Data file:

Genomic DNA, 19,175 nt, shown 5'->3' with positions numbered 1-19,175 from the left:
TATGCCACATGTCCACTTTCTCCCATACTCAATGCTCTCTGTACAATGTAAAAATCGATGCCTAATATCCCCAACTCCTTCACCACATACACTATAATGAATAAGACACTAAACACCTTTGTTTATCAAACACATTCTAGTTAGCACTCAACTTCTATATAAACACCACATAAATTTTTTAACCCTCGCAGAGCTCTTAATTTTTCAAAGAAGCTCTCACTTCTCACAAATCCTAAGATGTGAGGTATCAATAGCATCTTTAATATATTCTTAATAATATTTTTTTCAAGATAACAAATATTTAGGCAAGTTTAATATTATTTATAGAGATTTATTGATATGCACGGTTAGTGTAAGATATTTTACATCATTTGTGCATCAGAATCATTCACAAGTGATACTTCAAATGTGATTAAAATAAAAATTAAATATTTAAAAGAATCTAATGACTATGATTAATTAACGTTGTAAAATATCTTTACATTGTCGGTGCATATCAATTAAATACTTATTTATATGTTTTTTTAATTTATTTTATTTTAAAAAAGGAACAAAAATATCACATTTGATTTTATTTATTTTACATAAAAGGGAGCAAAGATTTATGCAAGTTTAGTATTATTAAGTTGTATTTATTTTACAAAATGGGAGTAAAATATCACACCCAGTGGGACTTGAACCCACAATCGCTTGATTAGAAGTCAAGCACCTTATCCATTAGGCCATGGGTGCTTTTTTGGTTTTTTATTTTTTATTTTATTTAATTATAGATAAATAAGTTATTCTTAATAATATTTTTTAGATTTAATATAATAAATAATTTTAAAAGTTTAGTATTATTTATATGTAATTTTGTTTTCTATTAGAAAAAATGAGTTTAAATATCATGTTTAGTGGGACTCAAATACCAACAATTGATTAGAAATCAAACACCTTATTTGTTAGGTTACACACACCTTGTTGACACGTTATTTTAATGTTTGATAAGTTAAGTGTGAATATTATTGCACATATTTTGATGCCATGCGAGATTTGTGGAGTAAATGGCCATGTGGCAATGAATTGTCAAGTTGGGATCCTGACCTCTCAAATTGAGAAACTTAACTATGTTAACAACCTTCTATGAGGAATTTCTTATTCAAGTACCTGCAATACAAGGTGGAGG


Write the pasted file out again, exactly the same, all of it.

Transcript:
Genomic DNA, 19,175 nt, shown 5'->3' with positions numbered 1-19,175 from the left:
TATGCCACATGTCCACTTTCTCCCATACTCAATGCTCTCTGTACAATGTAAAAATCGATGCCTAATATCCCCAACTCCTTCACCACATACACTATAATGAATAAGACACTAAACACCTTTGTTTATCAAACACATTCTAGTTAGCACTCAACTTCTATATAAACACCACATAAATTTTTTAACCCTCGCAGAGCTCTTAATTTTTCAAAGAAGCTCTCACTTCTCACAAATCCTAAGATGTGAGGTATCAATAGCATCTTTAATATATTCTTAATAATATTTTTTTCAAGATAACAAATATTTAGGCAAGTTTAATATTATTTATAGAGATTTATTGATATGCACGGTTAGTGTAAGATATTTTACATCATTTGTGCATCAGAATCATTCACAAGTGATACTTCAAATGTGATTAAAATAAAAATTAAATATTTAAAAGAATCTAATGACTATGATTAATTAACGTTGTAAAATATCTTTACATTGTCGGTGCATATCAATTAAATACTTATTTATATGTTTTTTTAATTTATTTTATTTTAAAAAAGGAACAAAAATATCACATTTGATTTTATTTATTTTACATAAAAGGGAGCAAAGATTTATGCAAGTTTAGTATTATTAAGTTGTATTTATTTTACAAAATGGGAGTAAAATATCACACCCAGTGGGACTTGAACCCACAATCGCTTGATTAGAAGTCAAGCACCTTATCCATTAGGCCATGGGTGCTTTTTTGGTTTTTTATTTTTTATTTTATTTAATTATAGATAAATAAGTTATTCTTAATAATATTTTTTAGATTTAATATAATAAATAATTTTAAAAGTTTAGTATTATTTATATGTAATTTTGTTTTCTATTAGAAAAAATGAGTTTAAATATCATGTTTAGTGGGACTCAAATACCAACAATTGATTAGAAATCAAACACCTTATTTGTTAGGTTACACACACCTTGTTGACACGTTATTTTAATGTTTGATAAGTTAAGTGTGAATATTATTGCACATATTTTGATGCCATGCGAGATTTGTGGAGTAAATGGCCATGTGGCAATGAATTGTCAAGTTGGGATCCTGACCTCTCAAATTGAGAAACTTAACTATGTTAACAACCTTCTATGAGGAATTTCTTATTCAAGTACCTGCAATACAAGGTGGAGG